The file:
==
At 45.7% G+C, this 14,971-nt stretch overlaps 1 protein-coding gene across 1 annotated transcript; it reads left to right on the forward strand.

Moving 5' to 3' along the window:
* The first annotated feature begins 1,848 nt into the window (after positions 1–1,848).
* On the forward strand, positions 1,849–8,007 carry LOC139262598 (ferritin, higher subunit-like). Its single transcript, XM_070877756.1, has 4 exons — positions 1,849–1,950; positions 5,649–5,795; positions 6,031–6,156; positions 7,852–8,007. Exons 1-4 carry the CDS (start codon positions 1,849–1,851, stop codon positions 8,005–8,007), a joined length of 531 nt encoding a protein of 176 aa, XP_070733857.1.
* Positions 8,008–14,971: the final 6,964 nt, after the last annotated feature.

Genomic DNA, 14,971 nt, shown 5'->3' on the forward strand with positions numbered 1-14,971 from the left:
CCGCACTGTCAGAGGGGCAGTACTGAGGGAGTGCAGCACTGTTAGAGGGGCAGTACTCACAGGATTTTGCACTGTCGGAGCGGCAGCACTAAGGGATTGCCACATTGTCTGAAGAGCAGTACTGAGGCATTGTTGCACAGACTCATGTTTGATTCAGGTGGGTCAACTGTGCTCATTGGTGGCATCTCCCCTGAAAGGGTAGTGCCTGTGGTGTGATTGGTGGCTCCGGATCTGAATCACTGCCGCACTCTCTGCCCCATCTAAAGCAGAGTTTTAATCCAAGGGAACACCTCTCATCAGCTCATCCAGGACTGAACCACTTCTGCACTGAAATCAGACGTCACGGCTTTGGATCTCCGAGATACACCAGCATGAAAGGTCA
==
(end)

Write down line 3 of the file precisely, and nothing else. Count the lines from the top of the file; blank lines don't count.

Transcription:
* The first annotated feature begins 1,848 nt into the window (after positions 1–1,848).